Giving birth to a book
Between everything else, I’ve spent the last two weeks putting the final touches to my Pompeii book which is coming out in September in the UK and in November in the States (dont be confused by the different titles -- it's the same book). I haven’t done this as often as some – but my experience is that however much time you leave for checking the proofs etc, it never feels quite enough. And, no matter how many times you’ve looked things up, there always seems to be more to be done.
Mostly, it is the ‘have I left the iron on?’ phenomenon. Although you are at some level quite confident that those references to Pliny are actually right, once you’ve raised that tiny doubt in your mind, all you can do is check them again. And, of course, just like with the iron (which I did once find burning away, after I’d driven back from work) , every now and then, there really is some howler waiting to be discovered.
My own particular Achilles heel is the town of Cnidus.
I know perfectly well that Cnidus is on a peninsula on the Turkish coast, and that it’s not an island. All the same, every time I have mentioned it in a book, I’ve always found at the last stage some phrase like ‘the island of Cnidus’. ..and caught it only just in time. It's just happened again.
How on earth does one make mistakes like that -- what self-destructive impulse is to blame -- when one really knows the right answer all along?
But it is not just the fact checking that causes the problems. At the final stages it’s like playing with a load of dominoes. One thing gets changed, and everything else gets thrown out of line. I only noticed today (though my sharp-eyed editor had spotted it yesterday) that we had ended up with two colour plates numbered ‘10’. So more that half the references in the text to ‘see Plate 11’ and so on were wrong…you were in danger of looking up what you thought would be a picture of a Pompeian grandee, only to find an image of a couple bonking. Don’t worry, it’s been sorted.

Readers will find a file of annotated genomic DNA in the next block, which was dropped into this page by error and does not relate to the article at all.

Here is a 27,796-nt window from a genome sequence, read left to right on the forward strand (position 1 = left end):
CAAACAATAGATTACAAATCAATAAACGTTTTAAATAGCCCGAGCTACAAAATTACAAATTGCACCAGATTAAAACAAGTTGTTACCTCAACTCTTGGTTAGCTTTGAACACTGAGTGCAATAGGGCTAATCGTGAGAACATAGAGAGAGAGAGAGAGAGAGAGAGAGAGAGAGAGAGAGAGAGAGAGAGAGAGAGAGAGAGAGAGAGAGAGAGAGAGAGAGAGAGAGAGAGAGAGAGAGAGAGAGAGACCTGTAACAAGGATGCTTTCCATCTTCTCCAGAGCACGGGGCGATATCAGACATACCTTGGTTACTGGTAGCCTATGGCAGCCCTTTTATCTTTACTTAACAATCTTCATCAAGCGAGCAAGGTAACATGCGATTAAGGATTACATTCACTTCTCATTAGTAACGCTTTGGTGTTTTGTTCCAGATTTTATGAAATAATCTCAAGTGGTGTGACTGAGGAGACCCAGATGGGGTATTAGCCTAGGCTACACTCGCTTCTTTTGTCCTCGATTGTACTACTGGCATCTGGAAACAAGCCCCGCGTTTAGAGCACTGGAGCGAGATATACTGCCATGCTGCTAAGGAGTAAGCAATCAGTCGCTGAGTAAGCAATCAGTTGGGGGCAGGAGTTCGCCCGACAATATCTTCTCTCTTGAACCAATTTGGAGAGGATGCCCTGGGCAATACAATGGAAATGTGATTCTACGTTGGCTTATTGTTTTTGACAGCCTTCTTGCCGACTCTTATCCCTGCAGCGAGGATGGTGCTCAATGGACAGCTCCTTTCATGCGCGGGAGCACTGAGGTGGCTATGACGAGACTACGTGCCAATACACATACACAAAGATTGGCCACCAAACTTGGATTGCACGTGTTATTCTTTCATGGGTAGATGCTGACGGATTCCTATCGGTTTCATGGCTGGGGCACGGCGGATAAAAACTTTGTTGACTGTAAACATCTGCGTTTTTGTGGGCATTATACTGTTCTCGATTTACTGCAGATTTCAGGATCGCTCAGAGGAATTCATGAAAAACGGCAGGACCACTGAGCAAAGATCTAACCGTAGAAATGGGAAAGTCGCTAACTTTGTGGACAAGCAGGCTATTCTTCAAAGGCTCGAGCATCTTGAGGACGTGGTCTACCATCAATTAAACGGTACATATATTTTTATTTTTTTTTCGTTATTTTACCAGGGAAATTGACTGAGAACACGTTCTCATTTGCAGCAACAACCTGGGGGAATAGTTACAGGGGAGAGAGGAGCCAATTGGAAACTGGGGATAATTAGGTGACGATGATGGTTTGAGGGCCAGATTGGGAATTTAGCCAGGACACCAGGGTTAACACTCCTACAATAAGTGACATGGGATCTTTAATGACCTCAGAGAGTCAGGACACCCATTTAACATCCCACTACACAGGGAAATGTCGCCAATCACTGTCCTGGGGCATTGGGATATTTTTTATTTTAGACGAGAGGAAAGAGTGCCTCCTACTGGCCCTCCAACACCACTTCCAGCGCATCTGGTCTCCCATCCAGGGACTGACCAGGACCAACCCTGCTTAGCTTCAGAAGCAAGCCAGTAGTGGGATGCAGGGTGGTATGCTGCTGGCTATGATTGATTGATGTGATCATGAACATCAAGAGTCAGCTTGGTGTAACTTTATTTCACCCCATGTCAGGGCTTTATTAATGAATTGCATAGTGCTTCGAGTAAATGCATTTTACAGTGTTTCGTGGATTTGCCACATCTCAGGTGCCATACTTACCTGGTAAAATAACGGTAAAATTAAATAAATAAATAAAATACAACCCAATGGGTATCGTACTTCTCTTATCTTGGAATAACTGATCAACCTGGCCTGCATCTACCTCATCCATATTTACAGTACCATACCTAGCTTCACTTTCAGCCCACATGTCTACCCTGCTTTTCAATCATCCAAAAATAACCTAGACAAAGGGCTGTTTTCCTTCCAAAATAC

The plans are another nightmare. It’s terribly easy to get a scale printed next to the ground plan of a tiny house that makes it look as if it is as big as a decent sized palace. When you come to check it, you find that most people get around this nasty problem in the obvious way: they just don’t print a scale. I must have looked at a good half dozen books with plans of the Pompeian brothel before I found one with a scale to check against mine. (OK we might both be wrong….but short of flying out there with a tape measure, what else do you do at this stage?)
As for the index? You can’t win either way here. I moaned on this blog some time ago about how difficult it was compiling one – so I decided that for Pompeii, it should be outsourced to an expert at the trade. Big mistake, as it turned out. I don’t know what planet the indexer was on (or what was keeping their mind off the job), but when I saw one entry reading “Romans, the 35”, I collapsed. The whole damn book’s about the Romans for heaven’s sake. But again, don’t worry; that too is being really expertly fixed as I write.
So is it worth it? Were those 20 hour days I spent on the finishing touches at the weekend worth the exhaustion (and accompanying bad temper, and unfairness to the family)? Well – the truth is, it is worth it, and it was. It’s not just the drive to get things right…it is actually fun, despite everything, seeing what you’ve worked on turning into a book.
It wont be the same giving birth to a kindle.